Battle-hardened Arshdeep Singh arrives as an ODI force

Arshdeep Singh had not taken an ODI wicket in three matches before today. Now, he has five.

A devastating new-ball spell of 4 for 23 in seven overs drained the colour from South Africa on Pink Day and showed that even without Mohammed Shami, Jasprit Bumrah and Mohammed Siraj, India can still field a quality attack. The same depth was not as evident in South Africa’s line-up, who were without Quinton de Kock and Temba Bavuma and looked as hapless as they were at Eden Gardens little more than a month ago. Then, India bowled them out for 83 in the league stage of the World Cup – their lowest total batting first in an ODI. Today, they were dismissed for 116, their lowest at home. It was also their ninth-lowest ODI total overall.

Three of those nine have come at India’s hands, which says as much about the problems in South Africa’s batting – their inability to get forward was glaring in this match – as it does about the skills of India’s quicks. Arshdeep and Avesh Khan took nine of South Africa’s ten wickets and the first eight inside 17 overs. They got an unexpected amount of movement on a used surface, but the standout feature of their bowling was their discipline. They rarely strayed from a good length outside off and let the pitch do the rest.

“The plan was to just keep it simple, hit good areas, extract some bounce and look for a little movement off the seam,” Arshdeep said at the post-match conference. “We knew if we could get movement inside or outside of the bat, we could get nicks or lbws. That was the plan: to keep it simple and challenge the batters to score off tough balls.”

And it was tough from the get go. Though Mukesh Kumar ended wicketless, he should have had the first one when his opening delivery swung in to Reeza Hendricks and hit him on the pad, but KL Rahul could not be convinced to review. Ball-tracking suggested it would have gone on to hit leg stump. Instead, it was Arshdeep who dismissed Hendricks in the next over, when he got a ball to shape between bat and body and take the inside-edge on its way to the stumps. The inward movement also accounted for Rassie van der Dussen and Heinrich Klaasen, by which time South Africa were 52 for 4 at the end of the first powerplay and nowhere near the score India were anticipating when they did their pre-game plans.

“We went for dinner last night – me, Axar [Patel] and Avesh – and we were talking about how brutal Proteas are when they wear pink jerseys and how they hit sixes when they are in this jersey. So we were just talking about keeping them under 400,” Arshdeep said to wry laughter.

Arshdeep had also not bowled a full quota of 10 overs in an ODI before today. And after his opening spell, when he left the field, it did not seem like he would. He was out of breath in the thin Highveld air and struggling in temperatures that, even in the mid-20s Celsius, can feel much hotter. Arshdeep admitted to being unprepared for the altitude or the workload, after last playing an ODI more than a year ago. “I had no idea [what to expect],” he told the broadcasters. “I only came to know about it in three or four overs when I was running out of breath.”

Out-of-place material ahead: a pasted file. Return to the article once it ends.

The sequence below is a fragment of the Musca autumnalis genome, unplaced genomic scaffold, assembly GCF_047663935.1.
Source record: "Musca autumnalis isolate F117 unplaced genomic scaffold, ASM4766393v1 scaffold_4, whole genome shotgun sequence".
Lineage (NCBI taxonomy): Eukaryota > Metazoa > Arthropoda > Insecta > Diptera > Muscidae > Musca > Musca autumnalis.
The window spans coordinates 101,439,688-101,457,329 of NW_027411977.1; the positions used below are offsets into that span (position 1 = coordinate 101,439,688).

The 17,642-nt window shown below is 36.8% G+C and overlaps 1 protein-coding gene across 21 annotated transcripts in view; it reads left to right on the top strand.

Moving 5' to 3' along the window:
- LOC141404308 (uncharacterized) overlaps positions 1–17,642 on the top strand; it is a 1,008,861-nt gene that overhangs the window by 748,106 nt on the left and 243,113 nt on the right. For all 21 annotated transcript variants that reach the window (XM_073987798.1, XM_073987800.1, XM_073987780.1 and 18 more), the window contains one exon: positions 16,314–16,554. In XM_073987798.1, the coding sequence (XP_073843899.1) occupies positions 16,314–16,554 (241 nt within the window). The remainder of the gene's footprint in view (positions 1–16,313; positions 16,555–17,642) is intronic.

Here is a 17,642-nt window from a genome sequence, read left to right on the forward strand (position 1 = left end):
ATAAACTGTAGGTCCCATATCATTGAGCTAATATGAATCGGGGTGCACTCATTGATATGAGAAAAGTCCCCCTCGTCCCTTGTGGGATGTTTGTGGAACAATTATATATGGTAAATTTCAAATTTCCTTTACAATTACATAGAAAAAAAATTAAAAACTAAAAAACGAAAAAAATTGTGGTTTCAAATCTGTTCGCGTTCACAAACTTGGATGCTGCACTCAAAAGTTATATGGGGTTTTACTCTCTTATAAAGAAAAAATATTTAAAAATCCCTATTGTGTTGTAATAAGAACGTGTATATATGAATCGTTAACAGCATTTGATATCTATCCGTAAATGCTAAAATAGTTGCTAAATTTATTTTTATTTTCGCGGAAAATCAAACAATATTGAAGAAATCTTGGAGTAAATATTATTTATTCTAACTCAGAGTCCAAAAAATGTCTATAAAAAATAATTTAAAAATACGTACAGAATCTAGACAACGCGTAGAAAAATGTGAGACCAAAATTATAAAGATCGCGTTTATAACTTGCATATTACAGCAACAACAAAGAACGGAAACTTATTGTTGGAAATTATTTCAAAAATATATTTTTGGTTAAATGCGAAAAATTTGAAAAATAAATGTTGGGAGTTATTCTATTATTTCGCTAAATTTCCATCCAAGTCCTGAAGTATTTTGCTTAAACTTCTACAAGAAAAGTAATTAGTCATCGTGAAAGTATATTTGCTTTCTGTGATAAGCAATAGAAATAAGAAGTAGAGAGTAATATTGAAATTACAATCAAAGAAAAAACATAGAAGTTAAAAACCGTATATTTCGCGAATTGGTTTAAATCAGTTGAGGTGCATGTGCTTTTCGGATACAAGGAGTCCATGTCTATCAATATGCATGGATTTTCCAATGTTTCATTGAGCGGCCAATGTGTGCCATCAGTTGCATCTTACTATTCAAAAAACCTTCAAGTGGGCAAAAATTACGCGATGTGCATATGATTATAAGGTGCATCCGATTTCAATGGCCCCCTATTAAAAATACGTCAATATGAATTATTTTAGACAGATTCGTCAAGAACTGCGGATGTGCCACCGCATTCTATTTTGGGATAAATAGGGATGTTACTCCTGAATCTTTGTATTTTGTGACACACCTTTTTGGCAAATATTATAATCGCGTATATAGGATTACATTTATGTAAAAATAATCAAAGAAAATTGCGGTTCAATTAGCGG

But he returned in the 22nd over, in search of a fifth, got it in his final over, and was the only player to bowl out in the match. He credited his County stint with Kent for some of his ability to push himself to come back after a physically demanding first spell. “I learnt how to recover, how to train individually and how I can maintain my fitness by playing a County stint,” he said. “It wasn’t very fruitful, I didn’t get many wickets but it helped me to understand my game, how I can get wickets, how I can contain the batters and things like that. It gives you that extra bit of confidence that you can play at that level.”

Arshdeep took 13 wickets in five County Championship matches at 41.76, with a best of 3 for 58, and dismissed the likes of Ben Foakes, Will Jacks and Will Young, and also has experience in the IPL. Combined, he believes that prepared him for a smooth transition to the international game. “When you play with international superstars, you feel like you belong on this stage and the pressure is not that much,” he said. “Earlier, people used to come straight from domestic cricket and you can feel the difference but ever since the IPL has begun, the difference is not that vast. It’s still there but it’s easier to blend in at this level and perform well.”

India have now won back-to-back matches at the Wanderers, to level the T20I series and take the lead in the ODIs. It is also where they have historically enjoyed success in South Africa, with victories in nine of their last 15 matches across all formats,The venue has a reputation as a graveyard for subcontinental styles of play and India’s record tells a story about the adaptability of Indian batters and the progress of their pace pack. They are prepared for these conditions and though they may rue not having a Test at the ground on this tour, they can see the work they are putting in pay off.

“It feels really nice when the results fall into place,” Arshdeep said. “Whether we win or lose, the main focus is on preparation and processes. Even if we can improve one or two percent in every game – that’s where great teams succeed. We enjoy the results but the main focus is on the process.”

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